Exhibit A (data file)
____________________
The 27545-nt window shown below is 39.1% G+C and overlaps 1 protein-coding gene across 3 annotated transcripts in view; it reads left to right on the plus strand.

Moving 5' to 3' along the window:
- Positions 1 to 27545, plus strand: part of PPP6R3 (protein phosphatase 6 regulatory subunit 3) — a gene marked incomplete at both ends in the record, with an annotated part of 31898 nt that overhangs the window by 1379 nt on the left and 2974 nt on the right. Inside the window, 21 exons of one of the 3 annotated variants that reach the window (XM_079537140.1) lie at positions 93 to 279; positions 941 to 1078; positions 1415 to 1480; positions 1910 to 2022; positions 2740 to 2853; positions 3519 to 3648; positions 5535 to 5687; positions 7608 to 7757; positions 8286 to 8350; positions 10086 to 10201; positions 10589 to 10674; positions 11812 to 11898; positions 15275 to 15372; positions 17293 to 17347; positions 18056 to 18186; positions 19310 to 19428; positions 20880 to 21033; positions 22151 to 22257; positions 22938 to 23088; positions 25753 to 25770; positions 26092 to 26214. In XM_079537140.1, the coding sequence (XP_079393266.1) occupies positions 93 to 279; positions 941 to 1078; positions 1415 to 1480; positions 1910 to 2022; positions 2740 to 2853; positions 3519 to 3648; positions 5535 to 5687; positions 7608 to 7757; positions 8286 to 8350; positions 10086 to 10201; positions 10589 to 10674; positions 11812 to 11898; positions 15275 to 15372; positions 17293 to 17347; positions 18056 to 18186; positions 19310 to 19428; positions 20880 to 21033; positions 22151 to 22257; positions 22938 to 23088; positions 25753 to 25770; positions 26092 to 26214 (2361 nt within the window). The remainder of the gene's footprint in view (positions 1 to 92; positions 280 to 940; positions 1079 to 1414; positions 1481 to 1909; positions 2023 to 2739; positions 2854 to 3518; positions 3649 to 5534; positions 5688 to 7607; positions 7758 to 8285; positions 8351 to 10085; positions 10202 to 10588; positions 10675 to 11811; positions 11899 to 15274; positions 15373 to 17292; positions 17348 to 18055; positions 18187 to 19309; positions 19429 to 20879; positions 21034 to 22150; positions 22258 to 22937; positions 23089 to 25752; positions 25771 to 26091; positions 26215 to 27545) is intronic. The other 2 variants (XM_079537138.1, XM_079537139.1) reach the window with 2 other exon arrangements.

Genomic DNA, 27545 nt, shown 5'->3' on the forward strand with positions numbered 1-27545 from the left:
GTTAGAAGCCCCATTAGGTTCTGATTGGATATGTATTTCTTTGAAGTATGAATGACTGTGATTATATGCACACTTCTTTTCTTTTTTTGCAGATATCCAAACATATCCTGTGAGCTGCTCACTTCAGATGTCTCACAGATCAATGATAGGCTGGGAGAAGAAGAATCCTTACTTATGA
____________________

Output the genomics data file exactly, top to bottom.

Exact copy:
The 27545-nt window shown below is 39.1% G+C and overlaps 1 protein-coding gene across 3 annotated transcripts in view; it reads left to right on the plus strand.

Moving 5' to 3' along the window:
- Positions 1 to 27545, plus strand: part of PPP6R3 (protein phosphatase 6 regulatory subunit 3) — a gene marked incomplete at both ends in the record, with an annotated part of 31898 nt that overhangs the window by 1379 nt on the left and 2974 nt on the right. Inside the window, 21 exons of one of the 3 annotated variants that reach the window (XM_079537140.1) lie at positions 93 to 279; positions 941 to 1078; positions 1415 to 1480; positions 1910 to 2022; positions 2740 to 2853; positions 3519 to 3648; positions 5535 to 5687; positions 7608 to 7757; positions 8286 to 8350; positions 10086 to 10201; positions 10589 to 10674; positions 11812 to 11898; positions 15275 to 15372; positions 17293 to 17347; positions 18056 to 18186; positions 19310 to 19428; positions 20880 to 21033; positions 22151 to 22257; positions 22938 to 23088; positions 25753 to 25770; positions 26092 to 26214. In XM_079537140.1, the coding sequence (XP_079393266.1) occupies positions 93 to 279; positions 941 to 1078; positions 1415 to 1480; positions 1910 to 2022; positions 2740 to 2853; positions 3519 to 3648; positions 5535 to 5687; positions 7608 to 7757; positions 8286 to 8350; positions 10086 to 10201; positions 10589 to 10674; positions 11812 to 11898; positions 15275 to 15372; positions 17293 to 17347; positions 18056 to 18186; positions 19310 to 19428; positions 20880 to 21033; positions 22151 to 22257; positions 22938 to 23088; positions 25753 to 25770; positions 26092 to 26214 (2361 nt within the window). The remainder of the gene's footprint in view (positions 1 to 92; positions 280 to 940; positions 1079 to 1414; positions 1481 to 1909; positions 2023 to 2739; positions 2854 to 3518; positions 3649 to 5534; positions 5688 to 7607; positions 7758 to 8285; positions 8351 to 10085; positions 10202 to 10588; positions 10675 to 11811; positions 11899 to 15274; positions 15373 to 17292; positions 17348 to 18055; positions 18187 to 19309; positions 19429 to 20879; positions 21034 to 22150; positions 22258 to 22937; positions 23089 to 25752; positions 25771 to 26091; positions 26215 to 27545) is intronic. The other 2 variants (XM_079537138.1, XM_079537139.1) reach the window with 2 other exon arrangements.

Genomic DNA, 27545 nt, shown 5'->3' on the forward strand with positions numbered 1-27545 from the left:
GTTAGAAGCCCCATTAGGTTCTGATTGGATATGTATTTCTTTGAAGTATGAATGACTGTGATTATATGCACACTTCTTTTCTTTTTTTGCAGATATCCAAACATATCCTGTGAGCTGCTCACTTCAGATGTCTCACAGATCAATGATAGGCTGGGAGAAGAAGAATCCTTACTTATGA